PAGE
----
There are numerous Prophetic reports that suggest that Muslims should seek medical help whenever they fall ill, but in general Muslim jurists are of the view that it is not obligatory for Muslims to seek treatment for their medical condition if the apparent cure would not be of any benefit to them. However, medical or surgical intervention would become obligatory in such situations where one’s life would be in danger if one were not to receive medical attention. Moreover, Muslims are not obliged to make use of extraordinary means to sustain life in patients with poor prognosis if that would entail placing them in financial difficulties. Furthermore, Muslim family members have the right to request that their relative with poor prognosis of recovery should not be resuscitated. The aim is not to hasten death, but to avoid harassing the patient and allow nature to take its course.

Bibliography

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  • Ebrahim, Abul Fadl Mohsin. Organ Transplantation, Euthanasia, Cloning and Animal Experimentation—An Islamic View. Leicester, U.K.: The Islamic Foundation, 2001.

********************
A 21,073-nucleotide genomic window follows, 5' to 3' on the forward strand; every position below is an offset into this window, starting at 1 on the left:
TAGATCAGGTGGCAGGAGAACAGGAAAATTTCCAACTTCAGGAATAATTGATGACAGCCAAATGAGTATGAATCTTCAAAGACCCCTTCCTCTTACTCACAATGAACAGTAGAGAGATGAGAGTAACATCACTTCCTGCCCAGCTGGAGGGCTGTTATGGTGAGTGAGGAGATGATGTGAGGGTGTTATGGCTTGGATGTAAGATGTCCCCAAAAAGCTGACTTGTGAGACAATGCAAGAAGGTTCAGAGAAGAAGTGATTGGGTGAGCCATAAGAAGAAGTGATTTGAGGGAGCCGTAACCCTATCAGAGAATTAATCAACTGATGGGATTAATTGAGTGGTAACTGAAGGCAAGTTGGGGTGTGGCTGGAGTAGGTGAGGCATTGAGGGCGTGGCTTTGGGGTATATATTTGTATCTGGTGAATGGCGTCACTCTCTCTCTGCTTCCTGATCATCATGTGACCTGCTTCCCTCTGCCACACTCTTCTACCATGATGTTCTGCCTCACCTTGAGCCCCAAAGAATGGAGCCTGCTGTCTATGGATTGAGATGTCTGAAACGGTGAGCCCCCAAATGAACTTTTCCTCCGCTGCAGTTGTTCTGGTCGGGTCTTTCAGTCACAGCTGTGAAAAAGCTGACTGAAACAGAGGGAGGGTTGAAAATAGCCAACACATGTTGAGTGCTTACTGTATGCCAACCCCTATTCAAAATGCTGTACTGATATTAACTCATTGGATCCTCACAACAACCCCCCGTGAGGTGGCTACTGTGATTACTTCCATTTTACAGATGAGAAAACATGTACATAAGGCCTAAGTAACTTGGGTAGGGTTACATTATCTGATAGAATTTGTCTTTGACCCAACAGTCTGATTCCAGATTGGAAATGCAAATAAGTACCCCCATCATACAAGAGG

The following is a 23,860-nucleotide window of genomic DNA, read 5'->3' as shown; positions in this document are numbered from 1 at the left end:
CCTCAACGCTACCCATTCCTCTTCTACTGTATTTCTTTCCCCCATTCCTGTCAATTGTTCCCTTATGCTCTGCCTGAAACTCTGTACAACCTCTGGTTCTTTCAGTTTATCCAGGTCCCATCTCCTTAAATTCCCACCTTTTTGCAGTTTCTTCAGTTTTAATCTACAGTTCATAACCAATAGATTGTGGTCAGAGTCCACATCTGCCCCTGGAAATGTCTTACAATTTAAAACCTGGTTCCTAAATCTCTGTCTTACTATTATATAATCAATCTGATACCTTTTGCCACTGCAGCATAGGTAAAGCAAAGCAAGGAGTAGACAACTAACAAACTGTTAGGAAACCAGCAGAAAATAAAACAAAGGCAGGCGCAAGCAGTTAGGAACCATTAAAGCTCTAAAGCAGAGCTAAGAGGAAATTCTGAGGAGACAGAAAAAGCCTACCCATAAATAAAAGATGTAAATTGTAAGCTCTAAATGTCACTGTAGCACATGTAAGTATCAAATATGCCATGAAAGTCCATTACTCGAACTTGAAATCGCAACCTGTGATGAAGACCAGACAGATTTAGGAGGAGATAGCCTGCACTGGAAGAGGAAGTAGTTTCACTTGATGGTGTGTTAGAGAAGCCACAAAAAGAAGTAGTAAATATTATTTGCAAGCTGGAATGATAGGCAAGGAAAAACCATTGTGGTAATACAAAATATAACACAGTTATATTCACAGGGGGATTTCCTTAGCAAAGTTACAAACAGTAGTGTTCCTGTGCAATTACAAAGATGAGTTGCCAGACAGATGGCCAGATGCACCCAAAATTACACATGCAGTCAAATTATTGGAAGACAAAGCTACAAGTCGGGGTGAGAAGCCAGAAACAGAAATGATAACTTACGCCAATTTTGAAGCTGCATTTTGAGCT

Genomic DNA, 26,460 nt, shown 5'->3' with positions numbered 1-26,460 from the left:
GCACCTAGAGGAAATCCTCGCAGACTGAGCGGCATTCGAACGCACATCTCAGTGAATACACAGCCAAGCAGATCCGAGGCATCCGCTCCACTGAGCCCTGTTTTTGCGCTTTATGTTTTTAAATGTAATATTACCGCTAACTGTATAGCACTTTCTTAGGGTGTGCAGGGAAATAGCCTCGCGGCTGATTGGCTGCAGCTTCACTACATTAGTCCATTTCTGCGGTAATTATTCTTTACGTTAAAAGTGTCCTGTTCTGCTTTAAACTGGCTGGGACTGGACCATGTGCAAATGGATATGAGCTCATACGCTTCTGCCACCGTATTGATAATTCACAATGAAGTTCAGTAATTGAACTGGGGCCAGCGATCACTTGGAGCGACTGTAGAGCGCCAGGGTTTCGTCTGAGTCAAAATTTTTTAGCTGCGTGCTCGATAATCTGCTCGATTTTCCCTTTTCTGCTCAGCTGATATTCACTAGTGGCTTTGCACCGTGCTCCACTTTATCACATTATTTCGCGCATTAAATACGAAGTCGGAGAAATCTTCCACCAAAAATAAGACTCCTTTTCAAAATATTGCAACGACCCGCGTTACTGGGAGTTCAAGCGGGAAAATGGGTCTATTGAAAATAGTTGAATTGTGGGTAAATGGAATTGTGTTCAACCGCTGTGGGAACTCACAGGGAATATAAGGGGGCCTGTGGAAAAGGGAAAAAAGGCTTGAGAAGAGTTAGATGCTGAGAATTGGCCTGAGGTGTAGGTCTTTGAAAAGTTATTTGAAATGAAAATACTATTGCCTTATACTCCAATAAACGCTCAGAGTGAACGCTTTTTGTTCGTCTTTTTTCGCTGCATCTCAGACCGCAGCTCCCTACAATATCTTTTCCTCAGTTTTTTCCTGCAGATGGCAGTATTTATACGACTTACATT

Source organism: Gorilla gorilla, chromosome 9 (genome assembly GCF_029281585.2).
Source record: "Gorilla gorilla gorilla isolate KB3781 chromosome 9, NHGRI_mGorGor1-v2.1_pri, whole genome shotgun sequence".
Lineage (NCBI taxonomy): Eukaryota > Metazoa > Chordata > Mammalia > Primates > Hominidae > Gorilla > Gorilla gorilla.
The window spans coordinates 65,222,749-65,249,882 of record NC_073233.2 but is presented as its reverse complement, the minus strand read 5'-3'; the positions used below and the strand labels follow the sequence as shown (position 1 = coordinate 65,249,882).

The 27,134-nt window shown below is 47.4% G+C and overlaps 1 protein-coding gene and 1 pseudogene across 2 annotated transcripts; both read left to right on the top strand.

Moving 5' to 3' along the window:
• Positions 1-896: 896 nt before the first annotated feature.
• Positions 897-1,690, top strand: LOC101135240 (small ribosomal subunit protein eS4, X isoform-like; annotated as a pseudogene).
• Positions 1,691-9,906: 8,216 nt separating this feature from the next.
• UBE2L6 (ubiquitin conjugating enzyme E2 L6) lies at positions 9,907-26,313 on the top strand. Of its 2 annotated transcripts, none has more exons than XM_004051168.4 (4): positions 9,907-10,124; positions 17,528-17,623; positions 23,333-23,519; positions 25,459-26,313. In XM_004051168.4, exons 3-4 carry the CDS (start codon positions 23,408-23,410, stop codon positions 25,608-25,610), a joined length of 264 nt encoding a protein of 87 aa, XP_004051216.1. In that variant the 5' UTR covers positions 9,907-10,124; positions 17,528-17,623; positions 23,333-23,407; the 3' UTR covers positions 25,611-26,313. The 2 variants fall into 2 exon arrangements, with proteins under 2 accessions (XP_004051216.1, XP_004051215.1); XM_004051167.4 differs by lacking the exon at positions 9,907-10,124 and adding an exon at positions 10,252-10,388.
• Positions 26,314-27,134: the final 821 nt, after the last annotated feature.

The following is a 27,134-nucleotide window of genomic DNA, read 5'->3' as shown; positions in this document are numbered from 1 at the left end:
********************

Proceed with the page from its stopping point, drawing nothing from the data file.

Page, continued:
• Ibn Bāz, ʿAbd al-ʿAzīz, and ʿAbd al-Razzāq ʿAfīfī. “Cases in which it is permissible not to use resuscitation equipment.” Islam Question and Answer. https://islamqa.info/en/115104.
  • Ibn Mājah, Abū ʿAbd Allāh Muḥammad Ibn Yazīd. Sunan Ibn Mājah. 2 vols. Cairo: Dār Iḥyāʾ al-Kutub al-ʿArabiyah, n.d.
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  • Mottlani, R. R. “Islam, Euthanasia and Western Christianity: Christian Thinking to Develop an Expanded Western Sunni Muslim Perspective on Euthanasia.” Thesis, University of Exeter, 2011.
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  • The Cleveland Clinic Department of Bioethics. Policy on Do Not Resuscitate. 2005. www.clevelandclinic.org/bioethics/policies/dnr.html.